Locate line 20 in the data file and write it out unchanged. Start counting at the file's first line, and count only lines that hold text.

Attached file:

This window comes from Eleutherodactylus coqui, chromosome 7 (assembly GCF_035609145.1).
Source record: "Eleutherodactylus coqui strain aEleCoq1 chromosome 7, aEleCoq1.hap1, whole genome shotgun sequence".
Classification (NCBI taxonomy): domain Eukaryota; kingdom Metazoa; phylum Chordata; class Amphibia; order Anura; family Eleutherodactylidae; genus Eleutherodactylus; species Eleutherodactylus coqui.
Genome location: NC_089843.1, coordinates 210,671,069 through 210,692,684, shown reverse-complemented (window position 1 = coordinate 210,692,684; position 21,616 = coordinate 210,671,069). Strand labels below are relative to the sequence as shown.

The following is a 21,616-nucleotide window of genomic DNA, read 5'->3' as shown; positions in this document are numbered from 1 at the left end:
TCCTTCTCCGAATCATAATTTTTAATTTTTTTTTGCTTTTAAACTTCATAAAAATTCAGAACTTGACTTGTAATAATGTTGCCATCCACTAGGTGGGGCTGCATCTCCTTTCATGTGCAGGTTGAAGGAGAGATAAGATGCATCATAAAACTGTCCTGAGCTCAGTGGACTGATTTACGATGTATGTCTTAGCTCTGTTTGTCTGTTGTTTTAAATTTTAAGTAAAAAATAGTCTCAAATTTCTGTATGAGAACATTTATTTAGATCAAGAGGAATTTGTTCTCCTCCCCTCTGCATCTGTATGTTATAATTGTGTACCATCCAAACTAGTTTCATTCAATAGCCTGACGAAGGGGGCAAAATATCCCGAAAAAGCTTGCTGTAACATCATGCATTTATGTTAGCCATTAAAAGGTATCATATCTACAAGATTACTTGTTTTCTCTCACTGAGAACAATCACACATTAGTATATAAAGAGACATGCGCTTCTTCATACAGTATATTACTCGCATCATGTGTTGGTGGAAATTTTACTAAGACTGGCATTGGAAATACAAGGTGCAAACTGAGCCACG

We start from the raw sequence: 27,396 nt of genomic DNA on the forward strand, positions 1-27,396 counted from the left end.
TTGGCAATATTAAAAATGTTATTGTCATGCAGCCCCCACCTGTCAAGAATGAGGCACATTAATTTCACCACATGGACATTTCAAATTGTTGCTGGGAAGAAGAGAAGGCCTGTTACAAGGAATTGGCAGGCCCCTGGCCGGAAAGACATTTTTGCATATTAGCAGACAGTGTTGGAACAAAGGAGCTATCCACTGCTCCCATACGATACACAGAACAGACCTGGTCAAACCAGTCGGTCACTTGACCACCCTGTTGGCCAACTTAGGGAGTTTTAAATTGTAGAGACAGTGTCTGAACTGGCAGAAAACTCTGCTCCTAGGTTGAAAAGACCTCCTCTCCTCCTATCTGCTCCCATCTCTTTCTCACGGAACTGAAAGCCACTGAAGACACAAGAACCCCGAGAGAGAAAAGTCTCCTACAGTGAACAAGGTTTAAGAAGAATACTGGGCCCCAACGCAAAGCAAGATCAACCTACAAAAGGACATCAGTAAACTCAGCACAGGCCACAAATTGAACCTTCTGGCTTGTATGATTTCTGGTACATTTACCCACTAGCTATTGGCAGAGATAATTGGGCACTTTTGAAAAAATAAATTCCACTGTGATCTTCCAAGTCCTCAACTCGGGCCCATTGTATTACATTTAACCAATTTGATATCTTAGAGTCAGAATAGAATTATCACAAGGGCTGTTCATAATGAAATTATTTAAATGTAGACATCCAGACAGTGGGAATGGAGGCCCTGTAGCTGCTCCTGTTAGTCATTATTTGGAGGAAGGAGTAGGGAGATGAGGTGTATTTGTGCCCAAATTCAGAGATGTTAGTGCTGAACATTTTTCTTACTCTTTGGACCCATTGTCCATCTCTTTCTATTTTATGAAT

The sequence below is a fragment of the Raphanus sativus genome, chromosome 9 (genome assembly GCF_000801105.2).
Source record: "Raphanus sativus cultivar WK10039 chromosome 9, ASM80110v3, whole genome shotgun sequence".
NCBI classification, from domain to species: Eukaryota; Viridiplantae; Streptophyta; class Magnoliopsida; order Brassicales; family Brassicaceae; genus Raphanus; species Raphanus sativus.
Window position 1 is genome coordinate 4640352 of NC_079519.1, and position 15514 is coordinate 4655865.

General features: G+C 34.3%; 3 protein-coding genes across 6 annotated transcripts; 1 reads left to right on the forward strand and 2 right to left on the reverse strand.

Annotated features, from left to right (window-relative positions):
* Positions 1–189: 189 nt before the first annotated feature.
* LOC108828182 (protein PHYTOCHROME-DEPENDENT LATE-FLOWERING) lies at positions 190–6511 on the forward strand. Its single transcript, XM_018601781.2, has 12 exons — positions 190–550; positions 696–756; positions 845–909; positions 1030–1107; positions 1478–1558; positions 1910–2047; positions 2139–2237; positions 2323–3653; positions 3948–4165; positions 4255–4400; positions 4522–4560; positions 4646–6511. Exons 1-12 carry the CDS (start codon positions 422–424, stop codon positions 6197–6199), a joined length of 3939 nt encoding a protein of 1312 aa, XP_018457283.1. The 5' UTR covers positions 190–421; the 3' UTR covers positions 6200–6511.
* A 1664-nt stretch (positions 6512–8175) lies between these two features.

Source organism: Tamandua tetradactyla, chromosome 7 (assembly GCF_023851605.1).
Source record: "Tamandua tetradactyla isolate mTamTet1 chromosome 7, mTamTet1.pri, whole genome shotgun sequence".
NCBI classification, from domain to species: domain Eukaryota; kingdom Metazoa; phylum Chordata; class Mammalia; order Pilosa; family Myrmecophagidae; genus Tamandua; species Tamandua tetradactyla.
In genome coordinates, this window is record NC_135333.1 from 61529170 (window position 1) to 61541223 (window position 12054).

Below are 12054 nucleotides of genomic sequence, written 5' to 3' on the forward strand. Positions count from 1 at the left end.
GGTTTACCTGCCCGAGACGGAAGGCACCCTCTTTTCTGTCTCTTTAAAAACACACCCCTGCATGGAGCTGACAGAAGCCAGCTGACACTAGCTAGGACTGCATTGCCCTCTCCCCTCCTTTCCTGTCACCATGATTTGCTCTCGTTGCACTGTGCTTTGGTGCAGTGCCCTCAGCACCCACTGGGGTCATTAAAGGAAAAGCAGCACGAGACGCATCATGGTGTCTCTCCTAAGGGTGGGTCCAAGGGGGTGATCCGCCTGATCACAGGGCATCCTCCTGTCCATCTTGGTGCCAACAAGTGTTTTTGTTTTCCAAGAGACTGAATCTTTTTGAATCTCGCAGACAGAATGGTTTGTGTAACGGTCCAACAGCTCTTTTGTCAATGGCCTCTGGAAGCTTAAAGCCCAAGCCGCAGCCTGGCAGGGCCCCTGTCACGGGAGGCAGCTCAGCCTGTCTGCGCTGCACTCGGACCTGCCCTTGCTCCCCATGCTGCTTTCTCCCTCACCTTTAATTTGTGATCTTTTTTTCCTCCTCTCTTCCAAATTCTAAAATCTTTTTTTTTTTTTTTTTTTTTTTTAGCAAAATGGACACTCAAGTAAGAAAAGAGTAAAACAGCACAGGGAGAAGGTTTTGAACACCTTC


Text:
NCBI classification, from domain to species: domain Eukaryota; kingdom Metazoa; phylum Chordata; class Mammalia; order Pilosa; family Myrmecophagidae; genus Tamandua; species Tamandua tetradactyla.